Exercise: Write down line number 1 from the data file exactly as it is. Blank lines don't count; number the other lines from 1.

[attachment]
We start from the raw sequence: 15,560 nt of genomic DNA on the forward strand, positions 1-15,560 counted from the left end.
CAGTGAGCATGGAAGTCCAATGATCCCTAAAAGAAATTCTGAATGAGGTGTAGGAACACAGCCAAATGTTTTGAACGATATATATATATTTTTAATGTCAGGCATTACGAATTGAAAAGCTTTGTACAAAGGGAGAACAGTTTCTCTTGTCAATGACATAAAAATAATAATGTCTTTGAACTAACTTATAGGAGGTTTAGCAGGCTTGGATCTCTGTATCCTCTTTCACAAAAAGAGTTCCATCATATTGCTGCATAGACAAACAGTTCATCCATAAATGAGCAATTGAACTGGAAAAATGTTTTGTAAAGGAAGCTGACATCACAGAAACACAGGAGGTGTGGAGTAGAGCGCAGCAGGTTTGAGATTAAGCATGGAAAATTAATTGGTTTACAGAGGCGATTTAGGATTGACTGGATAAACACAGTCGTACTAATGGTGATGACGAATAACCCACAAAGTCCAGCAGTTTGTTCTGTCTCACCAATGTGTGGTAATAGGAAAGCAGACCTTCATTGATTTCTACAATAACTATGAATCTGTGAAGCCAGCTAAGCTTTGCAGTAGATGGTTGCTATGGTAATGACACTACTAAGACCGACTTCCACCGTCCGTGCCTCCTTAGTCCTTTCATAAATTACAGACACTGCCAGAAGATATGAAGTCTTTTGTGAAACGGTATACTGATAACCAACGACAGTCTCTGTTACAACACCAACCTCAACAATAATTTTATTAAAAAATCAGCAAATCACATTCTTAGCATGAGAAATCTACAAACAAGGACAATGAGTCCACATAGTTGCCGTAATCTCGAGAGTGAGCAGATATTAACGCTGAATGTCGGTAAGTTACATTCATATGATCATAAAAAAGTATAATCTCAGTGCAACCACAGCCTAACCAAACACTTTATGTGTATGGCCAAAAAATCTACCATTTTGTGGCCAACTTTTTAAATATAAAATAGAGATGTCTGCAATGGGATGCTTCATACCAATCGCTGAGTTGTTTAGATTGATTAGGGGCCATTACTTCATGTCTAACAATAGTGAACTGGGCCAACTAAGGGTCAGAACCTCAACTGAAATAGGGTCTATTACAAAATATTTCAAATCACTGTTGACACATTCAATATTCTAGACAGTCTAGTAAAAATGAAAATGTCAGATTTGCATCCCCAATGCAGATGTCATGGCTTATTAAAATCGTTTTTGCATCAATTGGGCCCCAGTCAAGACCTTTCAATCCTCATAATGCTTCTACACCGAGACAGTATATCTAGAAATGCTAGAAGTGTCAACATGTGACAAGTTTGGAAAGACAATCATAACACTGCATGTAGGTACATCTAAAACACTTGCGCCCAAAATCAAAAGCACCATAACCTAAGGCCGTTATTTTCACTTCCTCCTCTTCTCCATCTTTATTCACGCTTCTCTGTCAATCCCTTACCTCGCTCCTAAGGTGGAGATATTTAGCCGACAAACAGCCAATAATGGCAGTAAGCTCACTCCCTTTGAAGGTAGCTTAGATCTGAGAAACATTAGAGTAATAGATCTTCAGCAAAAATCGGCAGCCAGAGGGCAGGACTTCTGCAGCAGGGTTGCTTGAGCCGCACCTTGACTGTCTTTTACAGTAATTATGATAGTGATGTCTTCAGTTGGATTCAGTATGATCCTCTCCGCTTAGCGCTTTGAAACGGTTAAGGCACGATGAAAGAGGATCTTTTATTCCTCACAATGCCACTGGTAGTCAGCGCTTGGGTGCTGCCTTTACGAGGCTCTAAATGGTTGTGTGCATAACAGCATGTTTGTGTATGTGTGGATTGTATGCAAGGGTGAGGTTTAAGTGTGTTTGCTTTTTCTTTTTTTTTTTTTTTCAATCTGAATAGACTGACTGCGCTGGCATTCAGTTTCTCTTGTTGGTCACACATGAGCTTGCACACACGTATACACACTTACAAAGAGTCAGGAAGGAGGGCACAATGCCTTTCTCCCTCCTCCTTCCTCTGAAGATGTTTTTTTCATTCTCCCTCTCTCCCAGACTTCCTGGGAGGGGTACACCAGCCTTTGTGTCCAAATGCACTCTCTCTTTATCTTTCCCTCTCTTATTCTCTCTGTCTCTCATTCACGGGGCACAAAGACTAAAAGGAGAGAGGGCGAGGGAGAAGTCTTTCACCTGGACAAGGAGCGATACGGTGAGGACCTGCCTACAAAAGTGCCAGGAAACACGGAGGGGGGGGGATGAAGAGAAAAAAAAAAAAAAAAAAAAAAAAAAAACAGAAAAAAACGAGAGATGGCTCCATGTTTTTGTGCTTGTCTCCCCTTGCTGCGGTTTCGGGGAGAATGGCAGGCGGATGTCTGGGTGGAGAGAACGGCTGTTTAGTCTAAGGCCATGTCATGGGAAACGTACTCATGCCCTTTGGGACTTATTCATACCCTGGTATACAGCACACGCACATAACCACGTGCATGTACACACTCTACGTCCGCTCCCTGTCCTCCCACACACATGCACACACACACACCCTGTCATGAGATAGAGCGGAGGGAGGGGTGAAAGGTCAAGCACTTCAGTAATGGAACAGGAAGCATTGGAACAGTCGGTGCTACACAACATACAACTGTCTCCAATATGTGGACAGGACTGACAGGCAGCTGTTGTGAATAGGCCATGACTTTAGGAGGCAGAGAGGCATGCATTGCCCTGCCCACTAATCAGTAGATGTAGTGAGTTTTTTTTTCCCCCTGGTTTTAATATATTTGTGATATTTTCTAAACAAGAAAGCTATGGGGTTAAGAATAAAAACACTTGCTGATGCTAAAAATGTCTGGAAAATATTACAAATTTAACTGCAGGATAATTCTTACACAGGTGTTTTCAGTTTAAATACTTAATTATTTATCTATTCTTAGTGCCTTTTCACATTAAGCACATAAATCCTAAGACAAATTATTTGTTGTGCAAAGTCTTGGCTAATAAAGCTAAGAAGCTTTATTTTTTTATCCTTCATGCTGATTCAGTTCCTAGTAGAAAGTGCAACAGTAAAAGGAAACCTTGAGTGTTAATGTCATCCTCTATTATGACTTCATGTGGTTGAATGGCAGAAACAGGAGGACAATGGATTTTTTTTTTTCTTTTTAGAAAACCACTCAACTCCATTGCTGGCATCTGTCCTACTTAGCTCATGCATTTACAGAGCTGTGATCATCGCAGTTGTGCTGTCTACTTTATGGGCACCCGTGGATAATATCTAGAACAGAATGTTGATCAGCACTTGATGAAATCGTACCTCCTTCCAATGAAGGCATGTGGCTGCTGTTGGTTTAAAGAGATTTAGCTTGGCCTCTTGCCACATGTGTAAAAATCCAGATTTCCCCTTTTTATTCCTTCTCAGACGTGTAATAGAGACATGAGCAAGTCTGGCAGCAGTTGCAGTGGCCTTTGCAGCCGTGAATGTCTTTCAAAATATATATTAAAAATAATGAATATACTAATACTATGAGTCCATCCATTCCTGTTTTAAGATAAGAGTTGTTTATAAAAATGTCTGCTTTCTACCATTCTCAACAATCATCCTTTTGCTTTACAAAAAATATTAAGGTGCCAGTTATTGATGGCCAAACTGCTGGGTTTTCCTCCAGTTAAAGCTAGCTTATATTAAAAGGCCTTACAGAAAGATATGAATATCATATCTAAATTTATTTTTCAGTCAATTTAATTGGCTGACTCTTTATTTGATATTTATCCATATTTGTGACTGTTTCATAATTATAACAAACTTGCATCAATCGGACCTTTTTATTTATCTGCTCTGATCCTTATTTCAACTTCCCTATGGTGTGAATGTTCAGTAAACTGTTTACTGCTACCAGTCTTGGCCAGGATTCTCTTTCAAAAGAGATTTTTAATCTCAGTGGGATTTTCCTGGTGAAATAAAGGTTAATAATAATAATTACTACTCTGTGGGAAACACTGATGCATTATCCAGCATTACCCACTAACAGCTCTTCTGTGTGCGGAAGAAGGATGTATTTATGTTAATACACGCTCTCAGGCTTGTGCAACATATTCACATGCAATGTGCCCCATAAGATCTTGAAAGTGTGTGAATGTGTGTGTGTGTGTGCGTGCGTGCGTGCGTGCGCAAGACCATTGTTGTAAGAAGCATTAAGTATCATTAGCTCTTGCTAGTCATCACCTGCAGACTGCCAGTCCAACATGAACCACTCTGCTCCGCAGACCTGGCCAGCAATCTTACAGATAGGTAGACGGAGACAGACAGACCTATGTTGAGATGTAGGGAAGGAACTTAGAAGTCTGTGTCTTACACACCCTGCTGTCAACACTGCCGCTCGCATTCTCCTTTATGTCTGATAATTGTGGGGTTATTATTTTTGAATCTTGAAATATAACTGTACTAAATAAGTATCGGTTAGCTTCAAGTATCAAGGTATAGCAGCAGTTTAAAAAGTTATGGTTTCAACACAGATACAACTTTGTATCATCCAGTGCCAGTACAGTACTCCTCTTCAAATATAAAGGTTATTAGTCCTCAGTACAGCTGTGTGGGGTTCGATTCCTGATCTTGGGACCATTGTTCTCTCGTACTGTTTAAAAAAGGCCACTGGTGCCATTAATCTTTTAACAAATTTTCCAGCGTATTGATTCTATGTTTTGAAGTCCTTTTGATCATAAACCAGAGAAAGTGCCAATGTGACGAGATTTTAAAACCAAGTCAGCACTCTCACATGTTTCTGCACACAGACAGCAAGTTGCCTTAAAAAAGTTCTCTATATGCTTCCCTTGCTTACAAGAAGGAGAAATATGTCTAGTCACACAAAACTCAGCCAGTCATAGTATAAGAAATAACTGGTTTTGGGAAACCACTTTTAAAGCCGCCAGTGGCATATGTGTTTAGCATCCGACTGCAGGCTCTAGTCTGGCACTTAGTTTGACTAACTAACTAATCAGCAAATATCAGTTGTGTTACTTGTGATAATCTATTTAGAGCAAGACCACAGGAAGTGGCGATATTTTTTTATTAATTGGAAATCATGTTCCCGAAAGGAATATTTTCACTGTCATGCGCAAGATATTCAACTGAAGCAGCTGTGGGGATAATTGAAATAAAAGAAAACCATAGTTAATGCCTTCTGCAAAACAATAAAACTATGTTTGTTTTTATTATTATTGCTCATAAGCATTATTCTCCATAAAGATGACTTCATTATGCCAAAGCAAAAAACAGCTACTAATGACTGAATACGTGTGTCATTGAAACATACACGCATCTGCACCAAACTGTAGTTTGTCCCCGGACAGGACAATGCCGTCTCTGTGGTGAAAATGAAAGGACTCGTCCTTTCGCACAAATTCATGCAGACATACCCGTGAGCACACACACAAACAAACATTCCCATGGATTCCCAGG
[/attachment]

We start from the raw sequence: 15,560 nt of genomic DNA on the forward strand, positions 1-15,560 counted from the left end.